Drosophila, We Hardly Knew Ye

By Carl Zimmer | April 7, 2010 8:12 pm

Is Drosophila melanogaster, one of science’s favorite creatures, about to lose its name? Rex Dalton at Nature has the story of this taxonomic imbroglio.

[Image by André Karwath aka Aka via Flickr]


Comments (6)

  1. One good thing that might come of the name change is that people would refer to it using the accepted usage for all other species: Genus species on first reference, and then G. species.

    As it is now, except when they’re comparing it to other flies in the same genus, scientists very often refer to what should be D. melanogaster as simply Drosophila.

  2. Jim Kirkland

    Well, at least its not only paleontologists that dump well-known names of species.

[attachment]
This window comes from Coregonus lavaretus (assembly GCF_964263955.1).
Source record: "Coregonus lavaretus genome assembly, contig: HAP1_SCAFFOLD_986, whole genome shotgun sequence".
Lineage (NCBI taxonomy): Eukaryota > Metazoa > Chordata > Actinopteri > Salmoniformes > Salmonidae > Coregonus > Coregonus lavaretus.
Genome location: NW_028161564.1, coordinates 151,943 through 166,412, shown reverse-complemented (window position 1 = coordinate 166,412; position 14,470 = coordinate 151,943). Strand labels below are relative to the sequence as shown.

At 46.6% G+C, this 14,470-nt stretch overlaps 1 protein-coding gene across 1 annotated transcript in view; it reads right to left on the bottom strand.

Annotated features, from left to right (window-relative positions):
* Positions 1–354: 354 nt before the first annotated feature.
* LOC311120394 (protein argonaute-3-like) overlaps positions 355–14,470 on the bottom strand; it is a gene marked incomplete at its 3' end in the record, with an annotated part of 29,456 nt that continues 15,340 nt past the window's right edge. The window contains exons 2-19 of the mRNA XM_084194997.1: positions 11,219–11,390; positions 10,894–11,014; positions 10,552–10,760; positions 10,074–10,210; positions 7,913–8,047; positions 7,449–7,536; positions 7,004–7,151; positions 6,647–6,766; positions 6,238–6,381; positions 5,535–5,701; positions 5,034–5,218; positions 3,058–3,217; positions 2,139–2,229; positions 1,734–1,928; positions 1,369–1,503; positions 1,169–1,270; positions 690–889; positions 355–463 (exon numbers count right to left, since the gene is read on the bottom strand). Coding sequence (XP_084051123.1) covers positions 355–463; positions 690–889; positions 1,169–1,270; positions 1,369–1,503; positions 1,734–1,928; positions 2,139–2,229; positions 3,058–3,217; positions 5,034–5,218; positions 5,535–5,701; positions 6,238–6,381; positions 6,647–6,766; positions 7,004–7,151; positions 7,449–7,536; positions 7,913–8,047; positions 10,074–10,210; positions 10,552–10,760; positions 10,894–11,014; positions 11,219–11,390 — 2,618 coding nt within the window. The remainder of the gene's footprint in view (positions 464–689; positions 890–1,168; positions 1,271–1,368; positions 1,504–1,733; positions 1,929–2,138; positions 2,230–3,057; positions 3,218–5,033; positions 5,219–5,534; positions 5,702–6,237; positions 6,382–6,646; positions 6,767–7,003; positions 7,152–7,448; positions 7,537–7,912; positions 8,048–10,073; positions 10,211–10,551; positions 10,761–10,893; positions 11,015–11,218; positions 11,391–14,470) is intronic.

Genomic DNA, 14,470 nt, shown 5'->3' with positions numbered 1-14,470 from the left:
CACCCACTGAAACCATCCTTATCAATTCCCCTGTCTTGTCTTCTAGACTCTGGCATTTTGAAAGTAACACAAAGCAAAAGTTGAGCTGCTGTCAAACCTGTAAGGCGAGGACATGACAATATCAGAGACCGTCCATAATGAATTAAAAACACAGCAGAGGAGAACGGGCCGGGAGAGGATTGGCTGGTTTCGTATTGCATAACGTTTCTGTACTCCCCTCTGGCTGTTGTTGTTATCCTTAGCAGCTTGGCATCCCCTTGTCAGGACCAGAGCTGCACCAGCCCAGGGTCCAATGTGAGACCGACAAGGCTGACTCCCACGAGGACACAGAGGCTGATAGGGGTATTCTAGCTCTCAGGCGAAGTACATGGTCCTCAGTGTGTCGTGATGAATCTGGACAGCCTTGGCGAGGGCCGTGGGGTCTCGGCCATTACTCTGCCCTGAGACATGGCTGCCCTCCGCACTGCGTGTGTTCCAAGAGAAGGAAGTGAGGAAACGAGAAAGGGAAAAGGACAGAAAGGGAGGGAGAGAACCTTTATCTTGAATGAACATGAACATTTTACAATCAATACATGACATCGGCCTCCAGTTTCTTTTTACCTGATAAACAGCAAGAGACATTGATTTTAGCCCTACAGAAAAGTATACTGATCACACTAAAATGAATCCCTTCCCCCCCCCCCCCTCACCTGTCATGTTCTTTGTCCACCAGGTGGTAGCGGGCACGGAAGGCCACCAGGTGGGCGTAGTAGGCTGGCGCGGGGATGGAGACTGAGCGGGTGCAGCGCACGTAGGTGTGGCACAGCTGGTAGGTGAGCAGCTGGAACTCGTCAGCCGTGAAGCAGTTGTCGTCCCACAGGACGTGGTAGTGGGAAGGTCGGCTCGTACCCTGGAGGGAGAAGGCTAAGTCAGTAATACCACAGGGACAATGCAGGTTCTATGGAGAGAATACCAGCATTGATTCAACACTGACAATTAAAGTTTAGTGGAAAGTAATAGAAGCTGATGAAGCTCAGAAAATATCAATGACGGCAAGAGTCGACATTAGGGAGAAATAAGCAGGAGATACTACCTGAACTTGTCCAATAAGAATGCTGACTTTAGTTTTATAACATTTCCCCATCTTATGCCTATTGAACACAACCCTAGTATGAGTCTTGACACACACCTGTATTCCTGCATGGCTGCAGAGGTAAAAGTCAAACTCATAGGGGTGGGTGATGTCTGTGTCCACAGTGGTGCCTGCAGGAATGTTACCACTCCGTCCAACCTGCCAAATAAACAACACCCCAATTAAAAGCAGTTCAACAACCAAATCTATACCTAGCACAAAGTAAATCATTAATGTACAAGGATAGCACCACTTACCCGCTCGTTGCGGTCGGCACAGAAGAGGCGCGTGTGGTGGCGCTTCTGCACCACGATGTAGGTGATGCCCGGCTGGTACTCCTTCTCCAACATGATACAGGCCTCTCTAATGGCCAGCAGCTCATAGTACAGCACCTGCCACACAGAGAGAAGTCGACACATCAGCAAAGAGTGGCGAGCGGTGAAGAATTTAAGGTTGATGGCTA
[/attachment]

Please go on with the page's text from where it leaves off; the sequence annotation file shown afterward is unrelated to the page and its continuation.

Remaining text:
Give us a generation or so, and we will come to accept it.

  3. Daniel J. Andrews

    I’m having a “KHHHAAAANNNNNN!!” moment here. But Don makes a good point though. I’m guilty of calling it Drosophila at times. The name change could be a way to break the habit.

  4. Sophophora melanogaster means “dark-bellied bearer of wisdom”. I think that’s wonderfully appropriate for a model organism!


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The Loom

A blog about life, past and future. Written by DISCOVER contributing editor and columnist Carl Zimmer.

About Carl Zimmer

Carl Zimmer writes about science regularly for The New York Times and magazines such as DISCOVER, which also hosts his blog, The LoomHe is the author of 12 books, the most recent of which is Science Ink: Tattoos of the Science Obsessed.


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